Best Career Advice: Learn How to Sell No matter what career you're planning, there's no smarter move than learning how to sell. That's especially true for entrepreneurs. You may have the greatest idea in the business world, but if you can't sell that idea, you won't and can't attract investors, customers, or talented employees. It's true for everyone else, too. Finding a great job always involves selling yourself and your skills. And being successful at any job means constantly selling the value of the services that you're providing. Here's the truth: a mediocre performer who knows how to sell will ALWAYS beat an exceptional performer who doesn't. There's a reason for this. With this in mind, here are some posts that are the most useful to anyone who wants to learn to sell, and therefore achieve a more successful career:
The Sixteen Personality Types - High-Level ISTJ - The Duty Fulfiller Serious and quiet, interested in security and peaceful living. Extremely thorough, responsible, and dependable. Well-developed powers of concentration. Usually interested in supporting and promoting traditions and establishments. Well-organized and hard working, they work steadily towards identified goals. Click here for a detailed description of ISTJ. ISTP - The Mechanic Quiet and reserved, interested in how and why things work. Click here for a detailed description of ISTP. ISFJ - The Nurturer Quiet, kind, and conscientious. Click here for a detailed description of ISFJ. ISFP - The Artist Quiet, serious, sensitive and kind. Click here for a detailed description of ISFP. INFJ - The Protector Quietly forceful, original, and sensitive. Click here for a detailed description of INFJ. INFP - The Idealist Quiet, reflective, and idealistic. Click here for a detailed description of INFP. INTJ - The Scientist Independent, original, analytical, and determined.
D*I*Y Planner | Paper, productivity & passion Six Funny Life Lessons Six Funny Life Lessons This was posted back in April, 2007. Shortly after, people liked it so much it got to the Digg front page. Until this day, many many people come and read these lessons everyday. Enjoy! Lesson 1: Naked Wife A man is getting into the shower just as his wife is finishing up her shower when the doorbell rings. After a few seconds, Bob hands her $800 dollars and leaves. “Who was that?” Moral of the story: If you share critical information pertaining to credit and risk with your shareholders in time, you may be in a position to prevent avoidable exposure. Lesson 2 A sales rep, an administration clerk, and the manager are walking to lunch when they find an antique oil lamp. Moral of the story: Always let your boss have the first say. Lesson 3 A priest offered a lift to a Nun. Moral of the story: If you are not well informed in your job, you might miss a great opportunity. Lesson 4 A crow was sitting on a tree, doing nothing all day. A fox jumped on the rabbit and ate it. Lesson 6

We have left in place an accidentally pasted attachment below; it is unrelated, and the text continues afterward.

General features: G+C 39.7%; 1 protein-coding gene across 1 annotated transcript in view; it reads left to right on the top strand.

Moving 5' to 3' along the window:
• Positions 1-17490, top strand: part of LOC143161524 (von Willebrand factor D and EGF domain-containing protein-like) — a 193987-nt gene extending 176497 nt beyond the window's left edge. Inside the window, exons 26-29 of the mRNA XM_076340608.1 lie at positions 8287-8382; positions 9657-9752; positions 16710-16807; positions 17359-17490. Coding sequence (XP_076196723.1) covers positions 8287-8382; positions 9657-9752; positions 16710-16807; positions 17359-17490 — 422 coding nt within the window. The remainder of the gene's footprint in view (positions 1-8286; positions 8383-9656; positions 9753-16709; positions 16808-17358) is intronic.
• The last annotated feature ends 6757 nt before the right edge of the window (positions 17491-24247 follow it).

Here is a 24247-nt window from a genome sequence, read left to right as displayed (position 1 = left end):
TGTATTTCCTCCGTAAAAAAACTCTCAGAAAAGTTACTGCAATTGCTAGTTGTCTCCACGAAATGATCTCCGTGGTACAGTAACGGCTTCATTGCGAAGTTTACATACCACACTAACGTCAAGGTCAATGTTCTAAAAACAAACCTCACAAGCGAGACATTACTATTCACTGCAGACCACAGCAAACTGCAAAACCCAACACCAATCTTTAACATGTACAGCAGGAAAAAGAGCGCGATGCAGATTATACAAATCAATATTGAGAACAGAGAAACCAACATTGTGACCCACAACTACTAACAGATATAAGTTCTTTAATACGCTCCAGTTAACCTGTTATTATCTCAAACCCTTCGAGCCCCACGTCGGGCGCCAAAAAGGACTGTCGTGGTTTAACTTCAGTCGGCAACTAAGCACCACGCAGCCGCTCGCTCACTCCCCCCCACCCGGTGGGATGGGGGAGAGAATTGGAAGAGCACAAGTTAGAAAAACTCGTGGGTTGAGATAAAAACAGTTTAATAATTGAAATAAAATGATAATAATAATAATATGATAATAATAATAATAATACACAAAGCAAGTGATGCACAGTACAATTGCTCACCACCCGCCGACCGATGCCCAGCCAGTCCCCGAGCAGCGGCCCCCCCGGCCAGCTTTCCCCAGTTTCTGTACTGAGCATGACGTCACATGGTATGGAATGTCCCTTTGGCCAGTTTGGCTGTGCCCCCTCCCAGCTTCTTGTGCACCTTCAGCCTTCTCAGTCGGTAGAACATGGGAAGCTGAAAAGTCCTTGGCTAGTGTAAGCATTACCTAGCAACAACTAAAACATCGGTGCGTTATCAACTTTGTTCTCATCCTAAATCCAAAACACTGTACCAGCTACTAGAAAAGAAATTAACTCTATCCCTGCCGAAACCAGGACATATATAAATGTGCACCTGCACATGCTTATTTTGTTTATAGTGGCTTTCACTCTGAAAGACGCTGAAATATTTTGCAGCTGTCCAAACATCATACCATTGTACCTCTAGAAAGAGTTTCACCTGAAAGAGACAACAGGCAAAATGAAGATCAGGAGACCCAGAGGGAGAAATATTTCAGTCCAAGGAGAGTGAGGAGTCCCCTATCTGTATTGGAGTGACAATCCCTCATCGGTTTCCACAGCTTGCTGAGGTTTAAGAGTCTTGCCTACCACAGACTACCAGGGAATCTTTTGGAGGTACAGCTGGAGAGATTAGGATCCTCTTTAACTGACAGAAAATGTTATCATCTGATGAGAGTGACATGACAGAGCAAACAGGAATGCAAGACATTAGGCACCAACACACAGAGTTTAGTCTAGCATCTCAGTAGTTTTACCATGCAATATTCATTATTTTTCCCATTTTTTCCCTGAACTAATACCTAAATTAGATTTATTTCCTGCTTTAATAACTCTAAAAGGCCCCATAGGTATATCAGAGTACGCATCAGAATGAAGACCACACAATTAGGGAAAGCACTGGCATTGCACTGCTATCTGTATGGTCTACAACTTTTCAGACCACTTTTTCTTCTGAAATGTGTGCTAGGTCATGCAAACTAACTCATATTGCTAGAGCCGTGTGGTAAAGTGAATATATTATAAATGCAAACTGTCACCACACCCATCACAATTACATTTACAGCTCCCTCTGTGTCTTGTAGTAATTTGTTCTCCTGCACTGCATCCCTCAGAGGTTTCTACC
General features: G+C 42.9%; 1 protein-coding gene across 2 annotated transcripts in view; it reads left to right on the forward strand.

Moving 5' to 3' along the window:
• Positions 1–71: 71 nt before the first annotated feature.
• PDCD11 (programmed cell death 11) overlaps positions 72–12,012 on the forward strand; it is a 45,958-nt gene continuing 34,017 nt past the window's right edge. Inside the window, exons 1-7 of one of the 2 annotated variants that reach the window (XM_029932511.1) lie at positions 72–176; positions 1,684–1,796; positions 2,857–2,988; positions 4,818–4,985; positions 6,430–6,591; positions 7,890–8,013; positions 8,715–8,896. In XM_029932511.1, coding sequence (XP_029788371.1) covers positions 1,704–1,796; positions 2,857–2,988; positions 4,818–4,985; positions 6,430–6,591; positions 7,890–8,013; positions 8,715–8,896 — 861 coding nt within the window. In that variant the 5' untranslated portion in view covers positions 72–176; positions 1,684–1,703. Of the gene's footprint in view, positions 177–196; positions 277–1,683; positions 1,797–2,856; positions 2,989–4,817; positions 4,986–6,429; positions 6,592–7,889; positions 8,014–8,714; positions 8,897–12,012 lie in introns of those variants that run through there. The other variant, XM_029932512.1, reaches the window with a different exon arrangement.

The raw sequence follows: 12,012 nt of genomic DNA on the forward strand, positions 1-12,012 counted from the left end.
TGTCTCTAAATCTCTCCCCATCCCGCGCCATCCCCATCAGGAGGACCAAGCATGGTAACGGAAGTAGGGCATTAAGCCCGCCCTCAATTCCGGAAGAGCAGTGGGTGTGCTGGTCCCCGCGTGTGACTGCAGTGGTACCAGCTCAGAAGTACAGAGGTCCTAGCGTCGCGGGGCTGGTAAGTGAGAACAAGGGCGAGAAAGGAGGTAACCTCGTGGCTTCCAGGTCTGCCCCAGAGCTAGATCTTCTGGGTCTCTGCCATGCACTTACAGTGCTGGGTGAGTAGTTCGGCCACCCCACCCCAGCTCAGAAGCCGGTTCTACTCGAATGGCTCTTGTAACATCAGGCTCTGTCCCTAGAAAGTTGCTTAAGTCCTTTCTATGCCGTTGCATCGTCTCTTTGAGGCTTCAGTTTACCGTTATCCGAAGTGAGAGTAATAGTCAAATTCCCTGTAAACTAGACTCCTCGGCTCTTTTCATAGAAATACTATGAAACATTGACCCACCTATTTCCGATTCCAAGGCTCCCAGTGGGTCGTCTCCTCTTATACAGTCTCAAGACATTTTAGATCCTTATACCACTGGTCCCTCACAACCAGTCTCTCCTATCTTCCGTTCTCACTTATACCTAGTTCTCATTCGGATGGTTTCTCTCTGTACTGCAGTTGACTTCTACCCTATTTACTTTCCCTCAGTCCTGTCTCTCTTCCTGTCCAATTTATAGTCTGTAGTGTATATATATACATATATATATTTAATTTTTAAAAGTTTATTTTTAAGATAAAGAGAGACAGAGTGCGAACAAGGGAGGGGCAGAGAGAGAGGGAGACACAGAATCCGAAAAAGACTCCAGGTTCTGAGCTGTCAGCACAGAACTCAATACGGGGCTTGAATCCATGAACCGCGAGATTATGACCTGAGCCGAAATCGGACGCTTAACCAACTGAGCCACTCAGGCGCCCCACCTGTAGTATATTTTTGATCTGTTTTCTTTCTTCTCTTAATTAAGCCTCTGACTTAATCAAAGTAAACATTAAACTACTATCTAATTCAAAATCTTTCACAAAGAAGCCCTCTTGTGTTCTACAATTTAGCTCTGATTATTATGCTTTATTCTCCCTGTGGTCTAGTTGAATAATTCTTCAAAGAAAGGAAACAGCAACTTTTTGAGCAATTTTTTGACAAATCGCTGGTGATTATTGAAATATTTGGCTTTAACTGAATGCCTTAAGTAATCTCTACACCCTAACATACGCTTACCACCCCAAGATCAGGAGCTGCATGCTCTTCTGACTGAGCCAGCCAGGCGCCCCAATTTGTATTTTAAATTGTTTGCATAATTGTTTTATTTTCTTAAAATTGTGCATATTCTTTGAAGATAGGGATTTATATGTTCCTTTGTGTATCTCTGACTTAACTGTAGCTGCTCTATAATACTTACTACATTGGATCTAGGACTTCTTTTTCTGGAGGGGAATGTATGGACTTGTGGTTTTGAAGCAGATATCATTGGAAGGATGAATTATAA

12 Brain Rules -- illustrated Buy Brain Rules The Brain Rules, illustrated Explore each rule through illustrations, charts and video. These tutorials are designed to reinforce the concepts in the book; we recommend reading the corresponding chapter first. EXERCISE: Exercise boosts brain power. SURVIVAL: The human brain evolved, too. WIRING: Every brain is wired differently. ATTENTION: We don't pay attention to boring things. MEMORY (SHORT-TERM): Repeat to remember. MEMORY (LONG-TERM): Remember to repeat. SLEEP: Sleep well, think well. STRESS: Stressed brains don't learn the same way. SENSORY INTEGRATION: Stimulate more of the senses. VISION: Vision trumps all other senses. MUSIC: Study or listen to boost cognition. GENDER: Male and female brains are different. EXPLORATION: We are powerful and natural explorers. MEMORY: Repeat to remember. VISION: Vision trumps all other senses. Download The 12 Brain Rules News Podcasts, Video, Articles, and More Brain Rules Blog